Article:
Note in Programming page
Created Mar 16 11, Updated May 22 11 01:42
What I like about Scala go to comments

or How I Learned to Stop Worrying and Love the JVM environment

(google doc version – with colors in code examples)

A non boring-Java (and more):

At work I’m using Scala for all my new developments. It’s a joy to use! A fast, concise and elegant general-purpose multi-paradigm programming language (object oriented, function oriented) providing seamless integration with Java, designed to scale from scripts to large complex applications.

  • Seamless integration with Java = low-risk adoption
  • multi-paradigm: object oriented and functional = expressive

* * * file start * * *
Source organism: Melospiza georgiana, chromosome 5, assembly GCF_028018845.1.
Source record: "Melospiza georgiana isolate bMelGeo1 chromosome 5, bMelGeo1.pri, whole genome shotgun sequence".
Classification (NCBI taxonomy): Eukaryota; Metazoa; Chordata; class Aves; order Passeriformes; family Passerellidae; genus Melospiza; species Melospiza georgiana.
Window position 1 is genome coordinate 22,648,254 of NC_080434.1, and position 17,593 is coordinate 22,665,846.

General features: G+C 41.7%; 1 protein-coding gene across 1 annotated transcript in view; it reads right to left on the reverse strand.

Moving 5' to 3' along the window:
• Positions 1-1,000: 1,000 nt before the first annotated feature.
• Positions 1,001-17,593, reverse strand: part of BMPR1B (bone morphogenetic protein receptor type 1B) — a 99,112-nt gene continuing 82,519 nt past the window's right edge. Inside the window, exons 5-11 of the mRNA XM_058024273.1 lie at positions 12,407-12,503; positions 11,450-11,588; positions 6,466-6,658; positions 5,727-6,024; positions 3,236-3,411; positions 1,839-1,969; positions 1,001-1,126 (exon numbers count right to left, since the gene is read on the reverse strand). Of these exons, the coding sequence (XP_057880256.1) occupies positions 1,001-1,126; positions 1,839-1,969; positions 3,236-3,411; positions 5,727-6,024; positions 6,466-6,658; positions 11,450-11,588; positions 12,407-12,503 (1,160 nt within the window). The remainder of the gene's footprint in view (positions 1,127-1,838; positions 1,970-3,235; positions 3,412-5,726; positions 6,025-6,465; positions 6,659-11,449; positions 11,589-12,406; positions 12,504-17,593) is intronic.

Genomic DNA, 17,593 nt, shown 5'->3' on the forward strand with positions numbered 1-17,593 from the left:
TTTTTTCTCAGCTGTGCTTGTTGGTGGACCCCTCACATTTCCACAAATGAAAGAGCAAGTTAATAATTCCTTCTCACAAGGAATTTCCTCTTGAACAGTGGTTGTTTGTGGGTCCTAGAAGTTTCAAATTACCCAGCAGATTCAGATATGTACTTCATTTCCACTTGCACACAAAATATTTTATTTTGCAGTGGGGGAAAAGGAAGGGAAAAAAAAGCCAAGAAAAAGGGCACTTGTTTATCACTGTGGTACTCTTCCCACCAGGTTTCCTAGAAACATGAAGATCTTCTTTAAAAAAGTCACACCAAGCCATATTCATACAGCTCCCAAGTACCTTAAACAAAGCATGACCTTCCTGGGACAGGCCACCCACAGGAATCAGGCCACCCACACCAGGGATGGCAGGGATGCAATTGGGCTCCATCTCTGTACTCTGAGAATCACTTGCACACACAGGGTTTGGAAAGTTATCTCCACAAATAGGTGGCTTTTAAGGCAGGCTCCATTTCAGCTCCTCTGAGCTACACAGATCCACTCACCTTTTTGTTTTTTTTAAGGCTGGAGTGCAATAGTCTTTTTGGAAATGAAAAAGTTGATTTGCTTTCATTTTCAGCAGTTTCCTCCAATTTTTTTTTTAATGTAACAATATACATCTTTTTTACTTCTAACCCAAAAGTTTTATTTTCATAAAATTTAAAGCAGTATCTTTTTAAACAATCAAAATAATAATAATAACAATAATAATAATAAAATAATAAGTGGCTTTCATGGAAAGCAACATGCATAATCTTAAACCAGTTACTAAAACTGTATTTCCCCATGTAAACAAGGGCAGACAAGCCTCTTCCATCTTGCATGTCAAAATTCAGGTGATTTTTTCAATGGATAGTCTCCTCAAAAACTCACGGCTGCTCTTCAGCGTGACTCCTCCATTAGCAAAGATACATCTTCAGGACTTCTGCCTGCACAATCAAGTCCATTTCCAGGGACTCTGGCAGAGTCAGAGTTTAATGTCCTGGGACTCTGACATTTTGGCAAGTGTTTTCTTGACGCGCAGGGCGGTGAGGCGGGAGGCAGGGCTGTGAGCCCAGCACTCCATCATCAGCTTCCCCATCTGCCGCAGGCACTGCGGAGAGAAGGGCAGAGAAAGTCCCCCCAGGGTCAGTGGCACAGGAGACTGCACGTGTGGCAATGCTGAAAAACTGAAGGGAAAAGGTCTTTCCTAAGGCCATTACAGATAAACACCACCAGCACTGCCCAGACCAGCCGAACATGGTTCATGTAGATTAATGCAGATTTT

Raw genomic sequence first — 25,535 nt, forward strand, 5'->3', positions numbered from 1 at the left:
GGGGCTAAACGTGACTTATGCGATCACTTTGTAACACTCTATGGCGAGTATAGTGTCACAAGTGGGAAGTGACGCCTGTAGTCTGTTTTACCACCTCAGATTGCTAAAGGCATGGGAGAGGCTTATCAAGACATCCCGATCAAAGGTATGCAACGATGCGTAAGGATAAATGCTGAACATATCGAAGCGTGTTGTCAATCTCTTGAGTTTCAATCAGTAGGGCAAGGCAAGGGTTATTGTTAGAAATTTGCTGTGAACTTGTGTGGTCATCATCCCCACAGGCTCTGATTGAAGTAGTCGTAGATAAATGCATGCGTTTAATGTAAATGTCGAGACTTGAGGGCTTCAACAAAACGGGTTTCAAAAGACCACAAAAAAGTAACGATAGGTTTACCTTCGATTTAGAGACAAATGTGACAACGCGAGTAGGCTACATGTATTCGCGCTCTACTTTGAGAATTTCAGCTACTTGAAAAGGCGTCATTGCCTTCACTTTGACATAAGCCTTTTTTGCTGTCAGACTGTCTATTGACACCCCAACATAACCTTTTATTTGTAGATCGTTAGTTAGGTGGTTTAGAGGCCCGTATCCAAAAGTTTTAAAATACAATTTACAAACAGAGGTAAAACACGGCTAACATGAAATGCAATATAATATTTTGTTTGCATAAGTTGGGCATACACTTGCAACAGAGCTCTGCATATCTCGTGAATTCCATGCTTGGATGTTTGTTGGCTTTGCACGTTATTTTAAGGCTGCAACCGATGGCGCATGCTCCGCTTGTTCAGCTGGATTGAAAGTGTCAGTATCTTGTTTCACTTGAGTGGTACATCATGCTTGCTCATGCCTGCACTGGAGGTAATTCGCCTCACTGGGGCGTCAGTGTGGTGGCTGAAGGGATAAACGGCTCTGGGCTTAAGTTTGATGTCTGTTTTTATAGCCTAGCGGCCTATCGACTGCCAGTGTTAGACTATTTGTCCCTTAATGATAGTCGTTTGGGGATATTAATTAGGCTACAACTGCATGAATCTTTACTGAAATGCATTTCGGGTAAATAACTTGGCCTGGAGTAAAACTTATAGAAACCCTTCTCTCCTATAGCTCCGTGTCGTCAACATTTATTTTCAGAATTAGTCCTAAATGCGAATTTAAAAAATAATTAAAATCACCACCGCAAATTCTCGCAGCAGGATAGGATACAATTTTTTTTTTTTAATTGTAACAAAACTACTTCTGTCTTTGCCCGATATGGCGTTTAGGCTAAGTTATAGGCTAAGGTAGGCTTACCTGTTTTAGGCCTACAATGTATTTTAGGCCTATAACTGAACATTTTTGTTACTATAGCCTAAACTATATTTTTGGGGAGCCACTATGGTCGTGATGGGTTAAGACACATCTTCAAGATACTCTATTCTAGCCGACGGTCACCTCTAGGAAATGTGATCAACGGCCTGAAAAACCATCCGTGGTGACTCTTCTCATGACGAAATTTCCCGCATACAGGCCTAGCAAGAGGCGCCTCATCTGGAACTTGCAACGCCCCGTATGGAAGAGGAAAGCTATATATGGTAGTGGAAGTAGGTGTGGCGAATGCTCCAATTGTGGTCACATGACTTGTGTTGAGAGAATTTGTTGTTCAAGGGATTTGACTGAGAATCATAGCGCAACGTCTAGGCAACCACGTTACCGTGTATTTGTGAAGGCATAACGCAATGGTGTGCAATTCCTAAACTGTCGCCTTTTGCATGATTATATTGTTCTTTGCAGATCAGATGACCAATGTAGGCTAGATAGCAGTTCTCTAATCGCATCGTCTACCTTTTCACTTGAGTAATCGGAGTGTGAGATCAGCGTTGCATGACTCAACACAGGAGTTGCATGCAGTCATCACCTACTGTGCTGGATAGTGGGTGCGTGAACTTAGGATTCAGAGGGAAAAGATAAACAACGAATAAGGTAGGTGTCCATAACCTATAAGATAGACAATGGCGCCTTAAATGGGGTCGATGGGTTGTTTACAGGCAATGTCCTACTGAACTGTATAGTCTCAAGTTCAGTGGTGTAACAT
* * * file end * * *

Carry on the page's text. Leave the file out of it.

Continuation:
• less code = more readable = more productive
  • Multicore friendly = future proof

Used by LinkedIn, Twitter, Foursquare, UBS, EDF etc…

The scala language was created by Martin Odersky who also wrote the Java reference compiler and co-authored the Java generics. His implementation of the Scala compiler produces java bytecode that performs as good as comparable Java code.

As high level and concise as Ruby or Groovy but way faster and IDE friendly.

Trying to merge “the best” of object-oriented and functional languages; “the best” of agile (dynamic typing + lightweight syntax) and safe (static typing) / performant languages.

What I like in Scala – Highlights

Type inference

Scala has a non-annoying, non-verbose advanced static type system with type inference. Static enough to help safe refactoring and self documentation but without cluthering your code:

val txt = "bla" // "bla" is a String literal: so txt is a String... 
val r   = new java.io.StringReader( txt )

// obviously in method definition, types should be declared: